Posts Tagged ‘black’

Ole Abe (God bless ‘is ole soul!)
Got a plenty good victuals, an’ a plenty good clo’es.
Got powder, an’ shot, an’ lead,
To bust in Adam’s liddle Confed’
In dese hard times. 

Oh, once dere was union, an’ den dere was peace;
De slave, in de cornfield, bare up to his knees.
But de Rebel’s in gray, an’ Sesesh’s in de way,
An’ de slave’ll be free
In dese hard times.



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O whisper, O my soul! The afternoon
Is waning into evening, whisper soft!
Peace, O my rebel heart! for soon the moon
From out its misty veil will swing aloft!
Be patient, weary body, soon the night
Will wrap thee gently in her sable sheet,
And with a leaden sigh thou wilt invite
To rest thy tired hands and aching feet.
The wretched day was theirs, the night is mine;
Come tender sleep and fold me to thy breast,
But what steals out the gray clouds red like wine?
O dawn! O dreaded dawn! O let me rest.
Weary my veins, my brain, my life! Have pity!
No! Once gain the harsh, the ugly city.

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I had for my winter evening walk –
No one at all with whom to talk,
But I had the cottages in a row
Up to their shining eyes in snow. 

And I thought I had the folk within:
I had the sound of a violin;
I had a glimpse through curtain laces
Of youthful forms and youthful faces. 

I had such company outward bound.
I went till there were no cottages found.
I turned and repented, but coming back
I saw no window but that was black. 

Over the snow my creaking feet
Disturbed the slumbering village street
Like profanation, by your leave,
At ten o’clock of a winter eve.


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I am a greenhouse plant that grew
From seed to youthful tree,
Kept far from both the frost and dew
Where plants felt agony. 

I was not pampered as a child,
But sheltered from the hate
That runs throughout a world gone wild
Like cracks creep ‘cross a plate. 

It wasn’t that I didn’t care;
I simply was naïve
That prejudice was even there
O’er color of a sleeve. 

And so it was, that I was blest
And at the same time, cursed.
Of prejudice – I passed the test.
At knowledge, I’d not nursed. 

No integration at my school;
I didn’t even know
That coal was still against the rule
E’en with the piles of snow.

And so the strangers came one day
As if a planet far
Had sent their messengers to say,
“May we live where you are?” 

It mattered not one whit to me;
Green was my greenhouse hue,
And under our glass canopy,
Weren’t all the new ones, too?


© Dennis Lange and thebardonthehill.wordpress.com, 2015.


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Should you, my lord, while you pursue my song,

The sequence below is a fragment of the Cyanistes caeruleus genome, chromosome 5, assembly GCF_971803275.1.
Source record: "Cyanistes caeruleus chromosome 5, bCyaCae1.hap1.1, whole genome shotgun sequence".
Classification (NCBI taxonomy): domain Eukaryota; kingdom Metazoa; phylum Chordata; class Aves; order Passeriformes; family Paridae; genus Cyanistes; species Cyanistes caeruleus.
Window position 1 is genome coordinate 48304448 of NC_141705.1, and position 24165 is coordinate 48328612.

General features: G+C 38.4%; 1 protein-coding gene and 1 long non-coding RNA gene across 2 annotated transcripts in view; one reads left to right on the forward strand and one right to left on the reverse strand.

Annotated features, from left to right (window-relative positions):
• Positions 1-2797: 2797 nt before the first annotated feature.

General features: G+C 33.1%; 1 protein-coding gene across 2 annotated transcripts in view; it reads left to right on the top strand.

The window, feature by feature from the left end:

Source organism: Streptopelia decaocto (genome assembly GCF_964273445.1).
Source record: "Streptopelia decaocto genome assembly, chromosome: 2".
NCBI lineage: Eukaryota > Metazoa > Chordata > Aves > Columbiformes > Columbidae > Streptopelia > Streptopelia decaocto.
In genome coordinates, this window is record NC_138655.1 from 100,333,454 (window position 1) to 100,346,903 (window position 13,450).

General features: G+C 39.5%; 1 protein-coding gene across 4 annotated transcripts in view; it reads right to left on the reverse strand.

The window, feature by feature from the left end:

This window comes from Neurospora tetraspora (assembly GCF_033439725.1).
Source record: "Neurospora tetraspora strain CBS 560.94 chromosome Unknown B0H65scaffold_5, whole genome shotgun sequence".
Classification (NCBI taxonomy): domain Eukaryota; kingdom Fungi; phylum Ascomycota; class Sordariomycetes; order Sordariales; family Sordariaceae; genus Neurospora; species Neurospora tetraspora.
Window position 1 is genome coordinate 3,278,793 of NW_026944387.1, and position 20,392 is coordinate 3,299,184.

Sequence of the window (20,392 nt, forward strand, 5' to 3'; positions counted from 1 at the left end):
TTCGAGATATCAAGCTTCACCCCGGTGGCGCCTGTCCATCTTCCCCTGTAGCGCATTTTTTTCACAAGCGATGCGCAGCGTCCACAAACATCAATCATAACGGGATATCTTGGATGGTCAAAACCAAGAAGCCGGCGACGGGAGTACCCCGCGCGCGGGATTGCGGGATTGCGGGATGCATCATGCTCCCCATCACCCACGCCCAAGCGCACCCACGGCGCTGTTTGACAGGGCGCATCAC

Wonder from whence my love of Freedom sprung,
Whence flow these wishes for the common good,
By feeling hearts alone best understood,
I, young in life, by seeming cruel fate
Was snatch’d from Afric’s fancy happy seat:
What pangs excruciating must molest,
What sorrows labour in my parent’s breast?
Steel’d was the soul and by no misery mov’d
That from a father seiz’d his babe belov’d.
Such, such my case. And can I then but pray
Others may never feel tyrannic sway?

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Free at las’, free at las’,
I thank God I’m free at las’.
Free at las’, free at las’.
I thank God I’m free at las’. 

Way down yonder in de graveyard walk,
I thank God I’m free at las’.
Me an’ my Jesus gwineter meet an’ talk,
I thank God I’m free at las’. 

On-a my knees when de light pass by,
I thank God I’m free at las’.
Thought my soul would arise and fly,
I thank God I’m free at las’. 

Some o’ dese mornin’s bright and fair,
I thank God I’m free at las’,
Gwineter meet my Jesus in de middle of de air,
I thank God I’m free at las’.


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And In Many Seasons

In the spring,
Two flowers in bloom –



The Bright, The Black

Rare picture
Both sun’s light, night’s dark.
Two beauties.



Who Sees?

Does the sea
See love hanging there?
Do we see?


Seasons – photo by Maciej Lewandowski at

Bright – photo by Manu Mohan at

Sees – photo by Miguel Saavedra at


* The haiku I write are lines of 3-5-3 syllables instead of 5-7-5.

See Haiku article here for explanation, if needed: https://thebardonthehill.wordpress.com/2011/08/08/haiku/


© Dennis Lange and thebardonthehill.wordpress.com, 2014.

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On Being Brought From Africa To America

‘Twas mercy brought me from my Pagan land,
Taught my benighted soul to understand
That there’s a God, that there’s a Savior too:
Once I redemption neither sought nor knew.
Some view our sable race with scornful eye,
“Their colour is a diabolic die.”
Remember, Christians, Negroes, black as Cain,
May be refin’d, and join th’ angelic train.

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